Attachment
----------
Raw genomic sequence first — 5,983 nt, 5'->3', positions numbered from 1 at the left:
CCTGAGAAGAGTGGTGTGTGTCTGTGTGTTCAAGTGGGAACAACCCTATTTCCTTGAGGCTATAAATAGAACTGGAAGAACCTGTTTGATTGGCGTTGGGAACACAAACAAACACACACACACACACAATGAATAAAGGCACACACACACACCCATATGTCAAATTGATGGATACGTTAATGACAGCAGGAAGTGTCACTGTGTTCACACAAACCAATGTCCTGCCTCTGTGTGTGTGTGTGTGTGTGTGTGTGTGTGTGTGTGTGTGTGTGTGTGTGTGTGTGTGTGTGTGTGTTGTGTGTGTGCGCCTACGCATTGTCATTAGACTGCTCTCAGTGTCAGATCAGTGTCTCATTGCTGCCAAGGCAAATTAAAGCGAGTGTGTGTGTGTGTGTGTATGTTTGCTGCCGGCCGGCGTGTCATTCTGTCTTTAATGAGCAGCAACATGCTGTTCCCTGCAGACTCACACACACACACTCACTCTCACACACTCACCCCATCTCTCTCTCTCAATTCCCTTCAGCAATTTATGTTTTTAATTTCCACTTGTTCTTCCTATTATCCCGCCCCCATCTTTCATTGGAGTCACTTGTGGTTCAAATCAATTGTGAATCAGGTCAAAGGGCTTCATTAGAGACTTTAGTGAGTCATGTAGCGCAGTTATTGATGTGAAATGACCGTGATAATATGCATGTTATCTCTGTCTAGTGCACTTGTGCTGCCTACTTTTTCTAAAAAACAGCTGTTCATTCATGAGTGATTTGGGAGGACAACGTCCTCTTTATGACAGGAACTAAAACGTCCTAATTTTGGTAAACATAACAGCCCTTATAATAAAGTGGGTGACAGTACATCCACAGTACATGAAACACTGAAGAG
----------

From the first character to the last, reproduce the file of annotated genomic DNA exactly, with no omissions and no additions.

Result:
Raw genomic sequence first — 5,983 nt, 5'->3', positions numbered from 1 at the left:
CCTGAGAAGAGTGGTGTGTGTCTGTGTGTTCAAGTGGGAACAACCCTATTTCCTTGAGGCTATAAATAGAACTGGAAGAACCTGTTTGATTGGCGTTGGGAACACAAACAAACACACACACACACACAATGAATAAAGGCACACACACACACCCATATGTCAAATTGATGGATACGTTAATGACAGCAGGAAGTGTCACTGTGTTCACACAAACCAATGTCCTGCCTCTGTGTGTGTGTGTGTGTGTGTGTGTGTGTGTGTGTGTGTGTGTGTGTGTGTGTGTGTGTGTGTGTGTTGTGTGTGTGCGCCTACGCATTGTCATTAGACTGCTCTCAGTGTCAGATCAGTGTCTCATTGCTGCCAAGGCAAATTAAAGCGAGTGTGTGTGTGTGTGTGTATGTTTGCTGCCGGCCGGCGTGTCATTCTGTCTTTAATGAGCAGCAACATGCTGTTCCCTGCAGACTCACACACACACACTCACTCTCACACACTCACCCCATCTCTCTCTCTCAATTCCCTTCAGCAATTTATGTTTTTAATTTCCACTTGTTCTTCCTATTATCCCGCCCCCATCTTTCATTGGAGTCACTTGTGGTTCAAATCAATTGTGAATCAGGTCAAAGGGCTTCATTAGAGACTTTAGTGAGTCATGTAGCGCAGTTATTGATGTGAAATGACCGTGATAATATGCATGTTATCTCTGTCTAGTGCACTTGTGCTGCCTACTTTTTCTAAAAAACAGCTGTTCATTCATGAGTGATTTGGGAGGACAACGTCCTCTTTATGACAGGAACTAAAACGTCCTAATTTTGGTAAACATAACAGCCCTTATAATAAAGTGGGTGACAGTACATCCACAGTACATGAAACACTGAAGAG